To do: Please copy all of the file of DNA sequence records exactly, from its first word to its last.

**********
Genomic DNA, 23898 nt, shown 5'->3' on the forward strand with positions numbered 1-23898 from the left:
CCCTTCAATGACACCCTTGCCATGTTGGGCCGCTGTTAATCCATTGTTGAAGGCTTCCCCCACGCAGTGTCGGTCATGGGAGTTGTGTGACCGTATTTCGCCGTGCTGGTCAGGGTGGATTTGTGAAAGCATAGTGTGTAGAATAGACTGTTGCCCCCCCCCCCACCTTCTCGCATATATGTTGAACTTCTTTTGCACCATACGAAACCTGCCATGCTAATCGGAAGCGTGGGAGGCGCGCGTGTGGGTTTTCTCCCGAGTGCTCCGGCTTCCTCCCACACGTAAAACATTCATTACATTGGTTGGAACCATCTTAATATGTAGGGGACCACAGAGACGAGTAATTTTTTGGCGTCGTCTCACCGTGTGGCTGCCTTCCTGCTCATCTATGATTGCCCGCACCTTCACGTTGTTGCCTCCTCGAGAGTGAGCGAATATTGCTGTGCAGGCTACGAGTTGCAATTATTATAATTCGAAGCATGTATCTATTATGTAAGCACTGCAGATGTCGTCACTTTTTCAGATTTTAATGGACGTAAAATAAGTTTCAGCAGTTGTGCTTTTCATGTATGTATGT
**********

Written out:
Genomic DNA, 23898 nt, shown 5'->3' on the forward strand with positions numbered 1-23898 from the left:
CCCTTCAATGACACCCTTGCCATGTTGGGCCGCTGTTAATCCATTGTTGAAGGCTTCCCCCACGCAGTGTCGGTCATGGGAGTTGTGTGACCGTATTTCGCCGTGCTGGTCAGGGTGGATTTGTGAAAGCATAGTGTGTAGAATAGACTGTTGCCCCCCCCCCCACCTTCTCGCATATATGTTGAACTTCTTTTGCACCATACGAAACCTGCCATGCTAATCGGAAGCGTGGGAGGCGCGCGTGTGGGTTTTCTCCCGAGTGCTCCGGCTTCCTCCCACACGTAAAACATTCATTACATTGGTTGGAACCATCTTAATATGTAGGGGACCACAGAGACGAGTAATTTTTTGGCGTCGTCTCACCGTGTGGCTGCCTTCCTGCTCATCTATGATTGCCCGCACCTTCACGTTGTTGCCTCCTCGAGAGTGAGCGAATATTGCTGTGCAGGCTACGAGTTGCAATTATTATAATTCGAAGCATGTATCTATTATGTAAGCACTGCAGATGTCGTCACTTTTTCAGATTTTAATGGACGTAAAATAAGTTTCAGCAGTTGTGCTTTTCATGTATGTATGT